NEW EXHIBITION

Leeds College of Art

14th March – 7th April 2014



Leeds College of Art

Blenheim Walk

Leeds

LS2 9AQ

 

KISS KISS KILL KILL

The Graphic Art & Forgotten Spy Films of Cold War Europe


An Exhibition of 50s, 60s and 70s Spy Film Posters from

The KISS KISS KILL KILL archive

 

Kiss Kiss Kill Kill at Leeds College of Art is a full remix of a touring exhibition first developed in partnership with UH Galleries and the Goethe-Institut, London.

 

The new show presents new acquisitions previously unseen in addition to newly restored pieces.

Kiss Kiss Kill Kill:

The Graphic Art and Forgotten Spy Films of Cold War Europe

  

THE EXHIBITION CATALOGUE



 

Kiss Kiss Kill Kill:

The Graphic Art and Forgotten Spy Films of Cold War Europe

 

The Catalogue



After many requests, The KKKK exhibiton catalogue has now been published.

 

You can buy here in our shop using paypal.

 

Price is £24.99 (€29.99 / $39.99) with free postage. Alternatively there are credit card facilities available at www.pinkcatshop.com

 

The book is a large format A4 all colour art book on 100g paper stock with over 100 stunning newly restored posters. All artwork from the KKKK exhibition is featured as well as an introductory essay by the curator Richard Rhys Davies. 

 

 

NEWS / UPCOMING EVENTS

 

 

The KKKK Archive is currently developing several new projects. There is a large aquisition of new posters and stills being compiled and edited for the site, further publications planned and new venues for the touring exhibition.

  

The KKKK Archive : Home of Cold War Spy Cinema

 

The Kiss Kiss Kill Kill archive is dedicated to preserving spy cinema artifacts from the Cold War. This includes a poster and stills collection numbering 6000+ pieces and an extensive DVD, 16mm film print and music library. There are also examples of Cold War games for children. Images of all these artefacts can be seen on this website.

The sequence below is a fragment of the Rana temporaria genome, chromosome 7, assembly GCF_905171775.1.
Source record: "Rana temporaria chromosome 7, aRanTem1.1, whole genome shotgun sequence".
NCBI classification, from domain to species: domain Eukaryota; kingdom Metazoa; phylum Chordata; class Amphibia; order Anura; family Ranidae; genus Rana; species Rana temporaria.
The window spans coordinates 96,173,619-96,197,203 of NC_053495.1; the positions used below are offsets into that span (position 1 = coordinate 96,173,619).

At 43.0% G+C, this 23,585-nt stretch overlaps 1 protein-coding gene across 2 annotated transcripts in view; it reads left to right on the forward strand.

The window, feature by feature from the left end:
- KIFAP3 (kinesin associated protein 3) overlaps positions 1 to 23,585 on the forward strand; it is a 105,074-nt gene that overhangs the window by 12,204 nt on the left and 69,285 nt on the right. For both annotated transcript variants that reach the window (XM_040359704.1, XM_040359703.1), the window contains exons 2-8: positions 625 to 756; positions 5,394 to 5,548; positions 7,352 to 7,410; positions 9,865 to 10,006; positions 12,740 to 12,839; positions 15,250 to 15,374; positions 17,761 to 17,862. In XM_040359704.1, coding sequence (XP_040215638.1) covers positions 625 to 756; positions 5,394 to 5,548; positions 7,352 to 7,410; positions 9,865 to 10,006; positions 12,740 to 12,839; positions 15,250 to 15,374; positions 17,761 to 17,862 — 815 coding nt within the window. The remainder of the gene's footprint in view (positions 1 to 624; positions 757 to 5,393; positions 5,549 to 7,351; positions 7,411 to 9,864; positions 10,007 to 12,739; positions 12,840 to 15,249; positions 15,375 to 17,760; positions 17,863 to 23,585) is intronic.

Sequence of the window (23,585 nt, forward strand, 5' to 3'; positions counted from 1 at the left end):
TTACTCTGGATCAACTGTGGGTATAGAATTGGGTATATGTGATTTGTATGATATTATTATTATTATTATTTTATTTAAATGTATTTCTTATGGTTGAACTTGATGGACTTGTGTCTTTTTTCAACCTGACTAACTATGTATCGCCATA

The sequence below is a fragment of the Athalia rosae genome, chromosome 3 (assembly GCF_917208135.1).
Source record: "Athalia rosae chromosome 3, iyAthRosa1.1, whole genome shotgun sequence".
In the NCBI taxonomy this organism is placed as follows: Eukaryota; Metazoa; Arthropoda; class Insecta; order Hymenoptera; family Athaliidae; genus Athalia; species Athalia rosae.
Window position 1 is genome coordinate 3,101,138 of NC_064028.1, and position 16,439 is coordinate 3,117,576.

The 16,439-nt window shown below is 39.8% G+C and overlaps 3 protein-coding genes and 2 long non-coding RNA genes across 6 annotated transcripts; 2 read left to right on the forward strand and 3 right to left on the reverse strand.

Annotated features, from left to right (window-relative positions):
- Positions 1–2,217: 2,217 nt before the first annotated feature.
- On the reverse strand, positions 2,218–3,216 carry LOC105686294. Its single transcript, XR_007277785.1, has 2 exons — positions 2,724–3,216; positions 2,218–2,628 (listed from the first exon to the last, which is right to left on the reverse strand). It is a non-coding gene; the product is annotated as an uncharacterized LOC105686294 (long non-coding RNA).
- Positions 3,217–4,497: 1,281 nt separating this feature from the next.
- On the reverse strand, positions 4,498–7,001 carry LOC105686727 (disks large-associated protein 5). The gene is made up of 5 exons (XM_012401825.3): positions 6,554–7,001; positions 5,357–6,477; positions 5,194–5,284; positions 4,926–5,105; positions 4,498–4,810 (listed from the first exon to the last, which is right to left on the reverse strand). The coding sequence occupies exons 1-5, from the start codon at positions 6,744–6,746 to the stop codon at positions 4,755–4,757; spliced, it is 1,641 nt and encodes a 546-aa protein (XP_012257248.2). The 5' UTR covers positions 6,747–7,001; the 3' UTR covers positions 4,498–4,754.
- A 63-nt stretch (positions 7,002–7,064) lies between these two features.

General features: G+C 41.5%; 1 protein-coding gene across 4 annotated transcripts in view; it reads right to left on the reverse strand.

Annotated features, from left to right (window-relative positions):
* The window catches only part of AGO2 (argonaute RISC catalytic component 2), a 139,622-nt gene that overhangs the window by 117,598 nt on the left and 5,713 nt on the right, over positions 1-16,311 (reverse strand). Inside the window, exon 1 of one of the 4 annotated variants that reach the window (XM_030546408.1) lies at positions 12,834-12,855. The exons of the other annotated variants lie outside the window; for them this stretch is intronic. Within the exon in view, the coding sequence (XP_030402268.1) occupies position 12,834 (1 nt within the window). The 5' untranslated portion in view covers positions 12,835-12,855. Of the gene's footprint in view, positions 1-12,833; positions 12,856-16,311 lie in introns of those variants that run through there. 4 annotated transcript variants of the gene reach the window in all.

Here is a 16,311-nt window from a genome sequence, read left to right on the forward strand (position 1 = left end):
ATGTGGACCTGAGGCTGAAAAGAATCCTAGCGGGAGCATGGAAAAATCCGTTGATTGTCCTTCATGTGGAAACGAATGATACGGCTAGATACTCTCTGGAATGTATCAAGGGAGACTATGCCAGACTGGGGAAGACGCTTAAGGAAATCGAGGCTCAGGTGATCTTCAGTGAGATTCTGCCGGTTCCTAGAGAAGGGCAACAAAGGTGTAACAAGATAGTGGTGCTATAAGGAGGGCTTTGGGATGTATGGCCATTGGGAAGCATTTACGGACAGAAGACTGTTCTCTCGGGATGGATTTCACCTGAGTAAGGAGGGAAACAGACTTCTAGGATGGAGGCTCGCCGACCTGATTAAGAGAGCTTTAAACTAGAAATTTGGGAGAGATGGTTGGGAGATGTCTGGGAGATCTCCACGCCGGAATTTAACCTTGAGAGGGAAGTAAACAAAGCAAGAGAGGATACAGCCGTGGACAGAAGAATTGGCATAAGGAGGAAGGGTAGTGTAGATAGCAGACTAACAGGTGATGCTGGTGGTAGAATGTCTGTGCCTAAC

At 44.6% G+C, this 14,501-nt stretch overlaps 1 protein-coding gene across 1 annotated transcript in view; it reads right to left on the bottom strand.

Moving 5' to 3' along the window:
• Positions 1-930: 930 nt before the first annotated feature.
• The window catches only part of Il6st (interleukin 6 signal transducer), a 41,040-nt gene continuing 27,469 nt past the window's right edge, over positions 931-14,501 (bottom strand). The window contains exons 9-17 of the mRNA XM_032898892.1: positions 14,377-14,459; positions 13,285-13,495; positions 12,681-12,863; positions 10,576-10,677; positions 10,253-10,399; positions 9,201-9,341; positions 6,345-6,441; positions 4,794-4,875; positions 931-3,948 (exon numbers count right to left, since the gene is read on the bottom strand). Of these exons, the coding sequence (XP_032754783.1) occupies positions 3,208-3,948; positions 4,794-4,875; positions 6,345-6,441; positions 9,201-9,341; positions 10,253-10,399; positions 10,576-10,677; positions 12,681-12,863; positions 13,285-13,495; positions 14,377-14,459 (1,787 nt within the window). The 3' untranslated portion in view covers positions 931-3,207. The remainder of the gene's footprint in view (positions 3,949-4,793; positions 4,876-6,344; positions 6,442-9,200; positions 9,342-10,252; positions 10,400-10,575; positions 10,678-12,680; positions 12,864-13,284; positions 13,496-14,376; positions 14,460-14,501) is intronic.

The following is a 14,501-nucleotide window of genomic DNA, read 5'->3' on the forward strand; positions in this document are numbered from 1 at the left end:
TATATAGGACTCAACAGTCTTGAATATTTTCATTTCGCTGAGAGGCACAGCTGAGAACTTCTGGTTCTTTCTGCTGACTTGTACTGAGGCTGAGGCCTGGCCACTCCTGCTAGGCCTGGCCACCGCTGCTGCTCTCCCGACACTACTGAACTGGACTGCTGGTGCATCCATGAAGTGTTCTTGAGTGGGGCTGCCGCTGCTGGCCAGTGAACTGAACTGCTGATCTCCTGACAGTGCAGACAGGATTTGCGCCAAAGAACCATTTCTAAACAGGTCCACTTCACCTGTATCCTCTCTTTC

This website is designed to be a resource for the overlooked spy film genre offering reviews and images of little known films.

 

A key ambition of the archive is to conserve important cultural artefacts that reflect the zeitgeist of their time. The focus is on films and graphic art that fall outside the accepted cannon of “good art”.

 

The time span covered by the archive is 1945 to 1985; from Churchill's "Iron Curtain" speech to Gorbachev's glasnost.

 

Original materials for all images on the website are owned by the archive.

 

 

The archive is exhaustive but by no means definitive. The most striking omission is James Bond 007. Whilst pivotal to the genre, Bond has cast an obscuring shadow over the other cinematic spies for sixty years. He is well represented elsewhere so he is absent from the KKKK archive although ever present in his influence.

 

Other omissions include hard to locate titles from former Communist countries, South America and the far East. Notably the many spy films made in the Phillippines are not properly represented here. (The influence of the Cold War can be seen in the cinema of many countries not involved in the main sphere of conflict. This was the direct result of the spy tidal wave created by Bond-mania.)

 

There is an accent on the 1960s golden age of spy films here but there is also much from the formative 1950s and the nihilistic 1970s. Films made during the Cold War about spies from the first half of the twentieth century have been included. Also some genre crossovers films are included if there is an espionage element. Genres that mixed in spy style included master criminal films, capers, atomic thrillers, iron curtain dramas, assassination and mercenary flicks, political conspiracies and the Italian masked superhero fumetti nero (black comic) genre.

 

 

The Curator.